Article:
THE multinational action against Iraq's invasion of Kuwait has raised uncomfortable questions about the global role of a newly unified Germany, to which the country probably will respond this year with constitutional changes. Germany's constitutional debate on the use of its military, however, is a poor cover for the more fundamental confusion that exists regarding the desirability of an activist German foreign policy. By acting out its national insecurities in a constitutional theater, Germany may risk tying its own hands so tightly that it will endanger alliance relationships.
In terms of international standing, the past several weeks have been a bad time for Germany. While the Bonn government pledged solidarity with coalition forces, headlines described the role of German business in developing Iraq's unconventional arms. No German civilians or troops joined the effort to free Kuwait. On the streets, Germans appeared to blame the war at least as much on the United States as on Saddam Hussein.
As usual, image is at best a small slice of reality. Germany's role in the arming of Iraq was no more severe than that of several other countries. Despite the high costs of unification, Germany has promised generous financial support to the US and other members of the anti-Iraq coalition. And German public opinion is not as one-sided as the peace movement suggests. Polls show that about 75 percent of Germans think that military action was necessary against Iraq.
Germany's fundamental dilemma is revealed in another polling result: At the same time that 75 percent of Germans saw the necessity of war with Iraq, an equal proportion opposed the deployment of German troops to join the fight. While they recognize the need to oppose aggression and maintain global stability, many Germans disavow any role in achieving those ends - despite having a 500,000-man army and the most powerful economy on the Eurasian land mass. This paradox of Germany's strength and restored sov ereignty on the one hand, and its underdeveloped sense of global place and nationhood on the other, has created a massive case of mixed feelings among Germans themselves and among outsiders.
Some Germans look at their nation's past and conclude, unification or not, that Germany must never stray beyond economic or humanitarian realms in using its considerable power abroad. Others say that the economic resurrection of eastern Germany and the expansion of commitments abroad cannot proceed in tandem. Still others wait in confusion for a signal from the outside world. "We do not know what you expect us to be," one German diplomat said privately last month. Europeans, in particular, seem at once reassured by German pacifism and frustrated by the unequal distribution of risks.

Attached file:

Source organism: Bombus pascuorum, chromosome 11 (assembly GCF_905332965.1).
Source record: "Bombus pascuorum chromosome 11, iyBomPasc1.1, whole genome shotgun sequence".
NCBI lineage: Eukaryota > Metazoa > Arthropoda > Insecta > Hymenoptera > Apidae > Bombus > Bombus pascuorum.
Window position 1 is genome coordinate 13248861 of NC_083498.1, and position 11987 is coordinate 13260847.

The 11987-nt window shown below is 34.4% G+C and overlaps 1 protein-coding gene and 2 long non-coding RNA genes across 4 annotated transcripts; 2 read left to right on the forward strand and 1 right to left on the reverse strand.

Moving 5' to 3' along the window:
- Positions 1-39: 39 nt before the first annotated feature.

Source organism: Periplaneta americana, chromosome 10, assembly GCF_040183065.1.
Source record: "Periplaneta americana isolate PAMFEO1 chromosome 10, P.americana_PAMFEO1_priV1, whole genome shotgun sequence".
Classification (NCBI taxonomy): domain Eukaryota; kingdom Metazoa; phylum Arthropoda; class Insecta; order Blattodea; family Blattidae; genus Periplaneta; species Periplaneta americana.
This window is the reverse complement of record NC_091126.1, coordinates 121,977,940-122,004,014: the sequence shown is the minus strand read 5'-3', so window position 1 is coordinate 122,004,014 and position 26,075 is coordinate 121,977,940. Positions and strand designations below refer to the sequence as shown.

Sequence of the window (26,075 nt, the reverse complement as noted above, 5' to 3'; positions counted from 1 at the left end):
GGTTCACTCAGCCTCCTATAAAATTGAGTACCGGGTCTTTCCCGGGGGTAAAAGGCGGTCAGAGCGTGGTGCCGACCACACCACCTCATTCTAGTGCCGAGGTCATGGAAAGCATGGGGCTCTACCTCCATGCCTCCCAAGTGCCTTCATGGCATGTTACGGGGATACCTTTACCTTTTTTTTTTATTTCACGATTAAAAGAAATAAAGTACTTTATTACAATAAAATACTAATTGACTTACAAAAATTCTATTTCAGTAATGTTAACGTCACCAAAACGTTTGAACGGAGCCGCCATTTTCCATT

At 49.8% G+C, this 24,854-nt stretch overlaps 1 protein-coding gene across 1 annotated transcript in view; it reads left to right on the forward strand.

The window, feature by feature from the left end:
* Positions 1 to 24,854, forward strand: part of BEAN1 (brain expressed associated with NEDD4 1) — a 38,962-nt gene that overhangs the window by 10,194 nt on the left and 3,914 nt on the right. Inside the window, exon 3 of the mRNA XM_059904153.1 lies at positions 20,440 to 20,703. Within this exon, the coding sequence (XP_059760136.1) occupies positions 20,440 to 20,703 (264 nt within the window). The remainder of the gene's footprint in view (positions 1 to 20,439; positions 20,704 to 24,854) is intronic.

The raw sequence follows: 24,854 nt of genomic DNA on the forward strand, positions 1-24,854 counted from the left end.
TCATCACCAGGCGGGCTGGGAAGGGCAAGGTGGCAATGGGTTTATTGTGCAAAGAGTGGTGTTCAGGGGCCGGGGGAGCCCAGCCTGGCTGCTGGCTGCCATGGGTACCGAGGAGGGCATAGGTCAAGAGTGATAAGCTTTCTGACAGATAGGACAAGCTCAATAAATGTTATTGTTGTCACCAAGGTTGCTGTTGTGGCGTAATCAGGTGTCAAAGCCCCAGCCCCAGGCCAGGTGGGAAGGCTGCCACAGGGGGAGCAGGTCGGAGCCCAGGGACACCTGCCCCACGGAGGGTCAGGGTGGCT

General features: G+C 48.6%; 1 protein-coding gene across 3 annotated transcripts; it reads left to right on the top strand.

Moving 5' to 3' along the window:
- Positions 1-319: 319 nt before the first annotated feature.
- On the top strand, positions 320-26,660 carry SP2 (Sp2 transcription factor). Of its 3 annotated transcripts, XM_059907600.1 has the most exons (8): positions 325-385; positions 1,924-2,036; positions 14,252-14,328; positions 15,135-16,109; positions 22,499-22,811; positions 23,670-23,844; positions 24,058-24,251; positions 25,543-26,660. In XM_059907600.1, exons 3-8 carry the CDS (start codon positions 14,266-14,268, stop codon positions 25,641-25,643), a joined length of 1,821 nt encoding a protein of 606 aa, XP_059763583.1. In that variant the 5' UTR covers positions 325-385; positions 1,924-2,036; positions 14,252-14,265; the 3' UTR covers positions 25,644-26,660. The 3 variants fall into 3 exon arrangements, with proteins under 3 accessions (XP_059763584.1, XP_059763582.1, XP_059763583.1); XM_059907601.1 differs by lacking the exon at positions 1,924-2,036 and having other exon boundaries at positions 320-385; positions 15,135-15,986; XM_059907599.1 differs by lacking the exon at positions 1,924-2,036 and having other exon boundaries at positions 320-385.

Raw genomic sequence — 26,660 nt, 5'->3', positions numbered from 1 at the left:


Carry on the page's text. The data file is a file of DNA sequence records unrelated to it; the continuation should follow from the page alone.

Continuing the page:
Given this confusion of emotions, financial demands, and perceived external pressures, German leaders have taken the worst possible course: constitutional tinkering that is premature and probably unnecessary. A good case could be made that German military involvement in the Gulf coalition is in fact permitted under Germany's current constitution, its "Basic Law," to which many often-exaggerated restrictions on the country's military activity have been attributed.
The Basic Law permits Germany to join in a system of collective security that "brings about and secures a peaceful and lasting order in Europe and between the peoples of the world." That is the constitutional justification for Germany's membership in NATO, and it could have justified a German commitment of troops or other active support to the international coalition against Iraq - a "collective security" effort with full United Nations backing.
THAT is an interpretation that many German politicians do not share, however. And it is an interpretation that Chancellor Helmut Kohl, while he may share it, was not inclined to advocate during last autumn's campaign. Instead, Mr. Kohl accepted the notion that the Basic Law had to be changed before German troops could be sent to the Gulf or to any other non-European theater. In doing so, Kohl opened a Pandora's box.
The chancellor's coalition partners, the Free Democrats, and almost all of his parliamentary opposition hold a minimalist view of Germany's global security role, which would permit the country to act only under the UN flag. The most generous constitutional language that Kohl might get through parliament would allow German participation in military actions organized by the UN or a European organization. Even that formula would not permit German involvement in a future scenario similar to the recent one i n the Middle East, organized and led by the US.
The most likely conflicts of the coming decade and of the 21st century will not take place on the plains of Central Europe or threaten Germany along the traditional East-West divide. If conflicts occur, they will occur in a South-South or a North-South context. Should Germany legislate itself out of any responsibility for confronting those most likely forms of aggression, then the significance of the Atlantic alliance - and certainly of the German- American "special partnership" in which Chancellor Kohl seemed to revel last year - will be diminished.
A survey last month asked Germans to name the country they consider most desirable as a model for the Germany of the year 2000. The top two choices, accounting for almost 70 percent of all respondents, were Switzerland and Sweden - countries that have elevated neutrality to an art form.
Some say the survey and Germany's response to the Middle East crisis bring welcome news; proving a new national morality and the conquering of a dark, aggressive past. It is far from clear, however, that it is more moral to remain on the sidelines, or merely to help pay for a war, than it is to stake the supreme value of human life on a cause that is just.